NetSafe, Google, and Sticks ‘n Stones team up to help Kiwi teens campaign for a safer web

It’s very easy for adults to sit around talking about how kids *should* act online - without knowing the reality of what it’s like to be growing up in the internet age. That’s why our Web Rangers program encourages Kiwi teens to develop their own online safety campaigns, in their own words.

And now Web Rangers is back for a second year, in conjunction with our partners at NetSafe and Sticks ‘n Stones. We’ve also brought on board two of New Zealand’s social media stars - Liam WaveRider with his 2 million Instagram followers, and Caito Potatoe who has 30,000 YouTube subscribers - to help inspire teens about why online safety and digital citizenship are such important topics.

So what exactly is Web Rangers all about? It’s a programme designed to help teenagers create campaigns to encourage other teens to stay safe online. This covers a wide range of online issues including giving away too much information, being wary of privacy concerns, and staying safe from cyber bullies.

Participants will kick off the development of their campaigns at special Web Rangers workshops. Three workshops will be held around New Zealand, so more than 300 teenagers will be able to participate in person. Caito Potatoe and Liam Waverider will attend the workshops, which will be led by Billy T. winner and Best Bits star, Rhys Mathewson. The workshops will also involve training from experts in marketing, social media and online safety.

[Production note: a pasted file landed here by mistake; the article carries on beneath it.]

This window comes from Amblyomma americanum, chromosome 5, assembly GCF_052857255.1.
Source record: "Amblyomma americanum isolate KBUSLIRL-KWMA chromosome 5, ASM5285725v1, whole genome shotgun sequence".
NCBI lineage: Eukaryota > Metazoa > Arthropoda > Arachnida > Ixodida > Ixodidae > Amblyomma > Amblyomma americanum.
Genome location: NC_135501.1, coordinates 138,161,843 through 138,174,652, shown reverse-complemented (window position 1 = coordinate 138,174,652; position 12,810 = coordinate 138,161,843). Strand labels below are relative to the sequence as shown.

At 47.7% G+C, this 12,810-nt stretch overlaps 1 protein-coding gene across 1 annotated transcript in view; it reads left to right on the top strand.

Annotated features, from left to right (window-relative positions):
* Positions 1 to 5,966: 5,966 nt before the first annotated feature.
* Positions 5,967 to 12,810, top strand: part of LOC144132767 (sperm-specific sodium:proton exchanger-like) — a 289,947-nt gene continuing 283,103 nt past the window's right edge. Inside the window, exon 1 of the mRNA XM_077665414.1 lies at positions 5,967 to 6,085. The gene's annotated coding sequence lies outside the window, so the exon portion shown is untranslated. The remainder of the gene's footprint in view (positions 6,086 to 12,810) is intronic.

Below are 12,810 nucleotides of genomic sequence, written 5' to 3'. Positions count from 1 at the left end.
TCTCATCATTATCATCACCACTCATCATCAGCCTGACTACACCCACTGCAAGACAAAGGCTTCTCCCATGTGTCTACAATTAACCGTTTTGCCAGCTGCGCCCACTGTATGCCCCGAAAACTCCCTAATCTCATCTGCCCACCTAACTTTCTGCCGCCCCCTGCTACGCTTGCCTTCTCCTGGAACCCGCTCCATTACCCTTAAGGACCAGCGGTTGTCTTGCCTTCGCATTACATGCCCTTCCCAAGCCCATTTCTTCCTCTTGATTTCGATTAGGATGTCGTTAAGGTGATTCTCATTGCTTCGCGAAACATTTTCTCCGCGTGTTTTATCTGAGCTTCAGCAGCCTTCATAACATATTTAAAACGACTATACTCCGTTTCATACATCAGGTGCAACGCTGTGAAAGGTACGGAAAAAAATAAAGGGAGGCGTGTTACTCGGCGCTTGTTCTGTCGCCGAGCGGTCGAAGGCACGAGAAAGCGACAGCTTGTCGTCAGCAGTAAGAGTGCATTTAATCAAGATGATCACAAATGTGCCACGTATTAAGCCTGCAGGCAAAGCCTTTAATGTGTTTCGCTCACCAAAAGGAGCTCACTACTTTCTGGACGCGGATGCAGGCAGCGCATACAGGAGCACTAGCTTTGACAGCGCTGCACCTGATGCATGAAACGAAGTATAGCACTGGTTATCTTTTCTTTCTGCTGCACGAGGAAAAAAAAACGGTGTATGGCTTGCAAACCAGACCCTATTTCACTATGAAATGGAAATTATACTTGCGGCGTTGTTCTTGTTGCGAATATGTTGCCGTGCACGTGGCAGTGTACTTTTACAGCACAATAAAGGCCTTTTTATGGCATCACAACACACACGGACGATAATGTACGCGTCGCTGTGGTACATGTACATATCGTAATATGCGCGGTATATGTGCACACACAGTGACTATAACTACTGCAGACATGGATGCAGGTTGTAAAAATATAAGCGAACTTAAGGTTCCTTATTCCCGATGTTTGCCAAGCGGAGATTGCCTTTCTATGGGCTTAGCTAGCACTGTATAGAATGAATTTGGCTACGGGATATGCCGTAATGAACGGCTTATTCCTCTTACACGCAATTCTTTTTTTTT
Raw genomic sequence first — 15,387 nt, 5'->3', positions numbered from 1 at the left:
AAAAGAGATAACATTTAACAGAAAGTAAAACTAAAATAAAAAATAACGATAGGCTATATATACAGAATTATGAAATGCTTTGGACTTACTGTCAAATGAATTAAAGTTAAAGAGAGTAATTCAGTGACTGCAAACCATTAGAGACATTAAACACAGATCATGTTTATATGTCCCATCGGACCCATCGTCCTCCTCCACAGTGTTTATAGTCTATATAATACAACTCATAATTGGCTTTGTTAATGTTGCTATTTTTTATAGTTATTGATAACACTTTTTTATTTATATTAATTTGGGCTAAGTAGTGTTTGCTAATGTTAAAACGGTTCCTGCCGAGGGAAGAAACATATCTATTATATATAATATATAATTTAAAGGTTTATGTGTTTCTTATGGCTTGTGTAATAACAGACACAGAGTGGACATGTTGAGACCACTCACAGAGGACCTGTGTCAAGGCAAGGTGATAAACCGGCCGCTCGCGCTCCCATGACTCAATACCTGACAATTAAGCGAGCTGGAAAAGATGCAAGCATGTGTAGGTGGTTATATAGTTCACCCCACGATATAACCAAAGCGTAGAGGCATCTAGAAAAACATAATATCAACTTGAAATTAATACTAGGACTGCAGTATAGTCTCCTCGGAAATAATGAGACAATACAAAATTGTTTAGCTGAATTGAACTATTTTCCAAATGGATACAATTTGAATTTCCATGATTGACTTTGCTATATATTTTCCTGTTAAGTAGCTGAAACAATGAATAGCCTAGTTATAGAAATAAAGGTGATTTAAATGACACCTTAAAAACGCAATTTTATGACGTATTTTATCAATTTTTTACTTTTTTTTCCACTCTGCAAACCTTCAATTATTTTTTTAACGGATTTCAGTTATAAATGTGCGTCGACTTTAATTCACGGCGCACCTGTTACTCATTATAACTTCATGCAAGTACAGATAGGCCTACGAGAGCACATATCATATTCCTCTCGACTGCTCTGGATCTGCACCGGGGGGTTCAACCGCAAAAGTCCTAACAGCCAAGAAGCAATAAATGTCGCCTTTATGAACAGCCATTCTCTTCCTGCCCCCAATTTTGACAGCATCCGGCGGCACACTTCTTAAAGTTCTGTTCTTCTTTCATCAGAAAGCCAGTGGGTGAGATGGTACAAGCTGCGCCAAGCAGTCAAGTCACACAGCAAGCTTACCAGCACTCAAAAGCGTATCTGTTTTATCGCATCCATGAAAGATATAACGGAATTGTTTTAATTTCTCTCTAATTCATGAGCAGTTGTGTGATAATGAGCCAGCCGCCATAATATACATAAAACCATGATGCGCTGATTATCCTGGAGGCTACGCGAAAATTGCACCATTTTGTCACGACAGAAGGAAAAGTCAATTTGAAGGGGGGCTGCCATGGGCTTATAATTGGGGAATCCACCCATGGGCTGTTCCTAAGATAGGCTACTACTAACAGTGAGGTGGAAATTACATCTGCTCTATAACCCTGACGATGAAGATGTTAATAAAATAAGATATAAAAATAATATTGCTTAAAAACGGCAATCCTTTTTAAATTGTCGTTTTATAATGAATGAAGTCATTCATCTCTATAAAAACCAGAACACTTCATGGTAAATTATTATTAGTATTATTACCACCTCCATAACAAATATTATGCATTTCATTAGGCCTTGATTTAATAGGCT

The Web Rangers will then be given six weeks to produce their campaigns, which can take any form including YouTube videos or other social media content, billboards, and in-school events. Our judging panel will then decide which top two internet safety campaigns will fly to Sydney to present their campaign to Google executives.

Last year’s Web Rangers set the bar high with social experiments on Auckland’s Queen Street, animated videos set to song, and an online compliment generator taking out the top prizes. Auckland’s winning video by Hayley Smith was viewed over 120,000 times on YouTube.

We’re encouraging as many 14 to 17 year­ olds to take part as we can, so if you know anyone interested, send them to